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The Woman Who Stopped a Dam  

An Interview with Guadalupe Lara on the Story Behind the Struggle of Arcediano

This plain-spoken country woman became the face of a movement to stop a megadam from destroying her village.

By Esperanza Project Posted in Esperanza Project, Megadams on January 9, 2020 Continue reading
Temaca to the World: We're Not Going Anywhere

10th Annual Chile Fair carries on a tradition of resistance to a megadam slated to obliterate three villages

TEMACAPULIN, Jalisco, Mexico — It’s been 14 years since the people of this charming colonial town in the Green River Valley of Mexico’s agriculturally rich Jalisco state have gotten a good night’s sleep — 14 years of fighting the thirty-story megadam that poses an existential threat to their precolonial heritage. A generation has nearly grown […]

By Esperanza Project Posted in Megadams, Mexico, Water, Water, Territory and Resistance on September 1, 2019 Continue reading
Striking Back Against Femicide in Costa Rica

Aude Mulliez on Femicide, Empowerment Self-Defense, and Turning Garbage into Houses

Aude Mulliez is a woman for the new millennium. At 33, she has launched her own green social enterprise, become a continental ambassador for female empowerment and impacted lives in half a dozen countries – including her own. She’s tackled some of the thorniest issues of our time – migration, environmental degradation, extreme poverty, and […]

By Aude Mulliez Esperanza Project Posted in Latin America, Sustainability, Women's Empowerment on May 9, 2019 Continue reading
Restoring Paradise: Permaculture Meets Disaster Response

Grassroots groups seize opportunity after devastating California fires

As permaculture educator and community organizer Matthew Trumm was evacuating from the raging Camp Fire in Northern California last November, his mind turned to a video he’d seen recently with one of his heroes, the ecosystem restoration expert and filmmaker John D. Liu. Just the week before, Liu had invited him to serve on a […]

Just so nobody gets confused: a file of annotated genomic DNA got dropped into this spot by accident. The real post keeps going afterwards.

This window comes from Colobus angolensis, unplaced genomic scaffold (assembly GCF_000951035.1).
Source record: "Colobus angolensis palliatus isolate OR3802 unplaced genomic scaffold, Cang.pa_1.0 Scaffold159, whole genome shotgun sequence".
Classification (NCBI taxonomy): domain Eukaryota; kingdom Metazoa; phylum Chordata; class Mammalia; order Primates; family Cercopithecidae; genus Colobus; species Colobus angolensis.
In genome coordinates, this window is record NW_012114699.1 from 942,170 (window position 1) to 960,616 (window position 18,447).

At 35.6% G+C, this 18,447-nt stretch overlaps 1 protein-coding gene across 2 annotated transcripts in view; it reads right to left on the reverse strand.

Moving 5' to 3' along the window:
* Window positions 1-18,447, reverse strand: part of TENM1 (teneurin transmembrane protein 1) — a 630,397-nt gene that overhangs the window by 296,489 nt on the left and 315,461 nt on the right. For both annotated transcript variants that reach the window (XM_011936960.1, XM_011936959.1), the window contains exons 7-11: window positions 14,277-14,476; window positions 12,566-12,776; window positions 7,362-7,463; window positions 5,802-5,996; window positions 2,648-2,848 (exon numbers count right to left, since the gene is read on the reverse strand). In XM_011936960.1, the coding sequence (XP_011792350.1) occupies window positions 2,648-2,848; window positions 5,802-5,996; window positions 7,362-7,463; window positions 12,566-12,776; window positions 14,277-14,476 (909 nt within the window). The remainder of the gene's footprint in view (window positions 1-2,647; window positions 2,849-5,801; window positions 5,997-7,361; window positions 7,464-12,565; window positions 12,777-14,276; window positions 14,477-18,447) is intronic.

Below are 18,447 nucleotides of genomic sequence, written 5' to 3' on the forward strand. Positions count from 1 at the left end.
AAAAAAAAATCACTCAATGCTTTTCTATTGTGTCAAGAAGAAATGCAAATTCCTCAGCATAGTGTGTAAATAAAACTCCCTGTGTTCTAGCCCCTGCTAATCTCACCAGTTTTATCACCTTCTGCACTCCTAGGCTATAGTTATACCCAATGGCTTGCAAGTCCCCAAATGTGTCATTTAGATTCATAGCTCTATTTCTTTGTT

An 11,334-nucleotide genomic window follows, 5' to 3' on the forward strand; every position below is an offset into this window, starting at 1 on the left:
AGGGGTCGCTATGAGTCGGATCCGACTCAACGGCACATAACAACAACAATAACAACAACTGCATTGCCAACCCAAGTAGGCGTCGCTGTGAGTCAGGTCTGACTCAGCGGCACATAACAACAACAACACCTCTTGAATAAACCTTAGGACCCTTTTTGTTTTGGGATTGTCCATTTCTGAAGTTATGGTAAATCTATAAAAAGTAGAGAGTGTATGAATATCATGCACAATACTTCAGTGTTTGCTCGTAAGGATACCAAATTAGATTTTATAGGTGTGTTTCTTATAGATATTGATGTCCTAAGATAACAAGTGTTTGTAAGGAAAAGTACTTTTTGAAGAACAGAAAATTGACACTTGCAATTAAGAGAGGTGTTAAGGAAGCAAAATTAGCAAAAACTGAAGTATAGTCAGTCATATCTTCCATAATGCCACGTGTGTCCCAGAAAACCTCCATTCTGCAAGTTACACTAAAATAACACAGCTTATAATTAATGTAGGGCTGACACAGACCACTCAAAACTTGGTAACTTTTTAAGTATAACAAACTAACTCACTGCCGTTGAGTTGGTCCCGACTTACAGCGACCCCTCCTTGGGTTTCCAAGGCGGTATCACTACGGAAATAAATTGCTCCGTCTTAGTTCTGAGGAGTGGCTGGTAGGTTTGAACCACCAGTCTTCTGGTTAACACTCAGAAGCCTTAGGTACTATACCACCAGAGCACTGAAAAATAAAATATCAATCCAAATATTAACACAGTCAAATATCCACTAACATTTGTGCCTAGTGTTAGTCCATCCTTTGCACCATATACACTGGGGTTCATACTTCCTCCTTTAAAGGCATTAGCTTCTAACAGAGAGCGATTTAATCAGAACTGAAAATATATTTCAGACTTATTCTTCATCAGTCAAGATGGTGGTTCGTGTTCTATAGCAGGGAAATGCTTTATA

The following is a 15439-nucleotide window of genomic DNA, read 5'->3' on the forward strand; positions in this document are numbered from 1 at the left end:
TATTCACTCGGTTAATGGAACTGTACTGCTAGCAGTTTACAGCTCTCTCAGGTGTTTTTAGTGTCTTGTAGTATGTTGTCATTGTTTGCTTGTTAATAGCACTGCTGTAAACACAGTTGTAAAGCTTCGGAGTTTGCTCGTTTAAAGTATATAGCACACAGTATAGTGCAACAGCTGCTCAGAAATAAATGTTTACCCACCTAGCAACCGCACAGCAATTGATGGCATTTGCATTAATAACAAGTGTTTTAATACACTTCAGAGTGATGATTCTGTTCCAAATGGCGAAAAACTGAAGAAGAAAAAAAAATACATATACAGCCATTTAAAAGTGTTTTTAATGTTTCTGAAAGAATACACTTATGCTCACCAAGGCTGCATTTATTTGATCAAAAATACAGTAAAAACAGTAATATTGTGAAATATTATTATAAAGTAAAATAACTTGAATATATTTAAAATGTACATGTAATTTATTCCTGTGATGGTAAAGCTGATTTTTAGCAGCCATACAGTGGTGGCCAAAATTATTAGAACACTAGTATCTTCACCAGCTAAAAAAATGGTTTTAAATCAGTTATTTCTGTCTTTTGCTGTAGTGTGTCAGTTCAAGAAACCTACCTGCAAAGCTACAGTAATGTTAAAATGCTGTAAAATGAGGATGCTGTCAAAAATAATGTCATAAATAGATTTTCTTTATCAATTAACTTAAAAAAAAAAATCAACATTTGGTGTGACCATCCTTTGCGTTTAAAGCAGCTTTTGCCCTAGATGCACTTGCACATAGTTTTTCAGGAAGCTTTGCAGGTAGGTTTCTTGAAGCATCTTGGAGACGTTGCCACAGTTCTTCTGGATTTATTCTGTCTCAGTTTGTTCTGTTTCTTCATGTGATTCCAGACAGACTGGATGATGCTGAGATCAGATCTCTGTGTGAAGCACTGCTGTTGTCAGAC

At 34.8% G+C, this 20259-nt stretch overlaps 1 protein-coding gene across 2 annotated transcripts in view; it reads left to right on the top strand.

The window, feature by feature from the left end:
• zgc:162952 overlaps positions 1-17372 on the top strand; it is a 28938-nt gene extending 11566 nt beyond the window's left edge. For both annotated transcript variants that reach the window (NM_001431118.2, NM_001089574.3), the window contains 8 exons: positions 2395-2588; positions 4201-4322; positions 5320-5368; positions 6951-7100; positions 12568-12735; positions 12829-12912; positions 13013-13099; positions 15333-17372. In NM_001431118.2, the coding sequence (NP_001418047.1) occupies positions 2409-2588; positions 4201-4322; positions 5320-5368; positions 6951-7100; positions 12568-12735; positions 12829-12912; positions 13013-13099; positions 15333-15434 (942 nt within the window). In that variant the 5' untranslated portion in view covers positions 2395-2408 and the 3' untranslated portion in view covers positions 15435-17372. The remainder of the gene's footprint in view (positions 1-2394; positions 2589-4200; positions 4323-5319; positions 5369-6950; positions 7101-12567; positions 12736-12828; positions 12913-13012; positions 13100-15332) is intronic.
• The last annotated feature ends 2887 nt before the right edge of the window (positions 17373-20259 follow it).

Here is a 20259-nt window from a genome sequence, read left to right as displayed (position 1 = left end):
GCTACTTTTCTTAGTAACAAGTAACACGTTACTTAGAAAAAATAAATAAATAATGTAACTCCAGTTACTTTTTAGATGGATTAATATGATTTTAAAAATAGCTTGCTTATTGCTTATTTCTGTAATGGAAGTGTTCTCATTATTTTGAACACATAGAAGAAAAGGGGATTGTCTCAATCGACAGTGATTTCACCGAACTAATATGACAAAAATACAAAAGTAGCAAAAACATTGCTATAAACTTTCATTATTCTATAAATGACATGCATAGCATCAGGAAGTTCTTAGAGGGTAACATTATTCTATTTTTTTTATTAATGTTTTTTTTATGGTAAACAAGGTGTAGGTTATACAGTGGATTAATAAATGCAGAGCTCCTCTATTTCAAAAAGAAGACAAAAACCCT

By Esperanza Project Matthew Trumm Posted in Fire, Natural Building, Permaculture, Regenerative Agriculture, Sustainability on April 27, 2019 Continue reading
For the Love of Panamá

From Río Cobre to Barro Blanco, filmmaker Hernán García captures the stories about water in the country - and much more

It’s a long way from Buenos Aires to Panama City – and the distance is not just physical. When Hernán García made his first journey to the country in 2011 as a young film student, he was captivated by the natural beauty and the cultural diversity of the country. He returned at every opportunity, and […]

By Esperanza Project Hernan Garcia Posted in Indigenous Peoples, Panama, Water on April 10, 2019 Continue reading
Dismantling the Patrix with EcoSocial Design

An interview with Gaia University cofounder and author Andrew Langford

Andrew Langford has been practising the art of hands-on learning since his early days in manufacturing, and then in his first solo enterprise as a shoemaker. He came to formal university education a bit late, and perhaps that’s why he was able to look at it more objectively than his younger counterparts. It was while […]

By Andrew Langford Esperanza Project Posted in Alternative Education, Permaculture, Regenerative Agriculture, Sustainability on April 3, 2019 Continue reading
She Started a Movement that Speaks for the Forests

An interview with Joan Maloof, founder of the Old-Growth Forest Network

It’s not every day that one bumps into a visionary – but it seems to be happening more often these days. On the “dance floor” of a very special beach party, on the wild Pacific Coast of Oaxaca, we found ourselves face to face with the founder of a movement to protect those rare and […]

By Esperanza Project Joan Maloof Posted in Activism, Environment, Forests on March 19, 2019 Continue reading
Esperanza Project Celebrates 10 Years of Hope

A decade covering inspirational social change in the Americas 

Inspiration thrives in times of darkness. That’s what a decade of coverage of social movements in the Americas reveals. At the dawn of 2019, thousands of Latin American asylum seekers huddle in tent cities along our southern borders, having risked their lives for the hope of a better future for their families. Thousands of children […]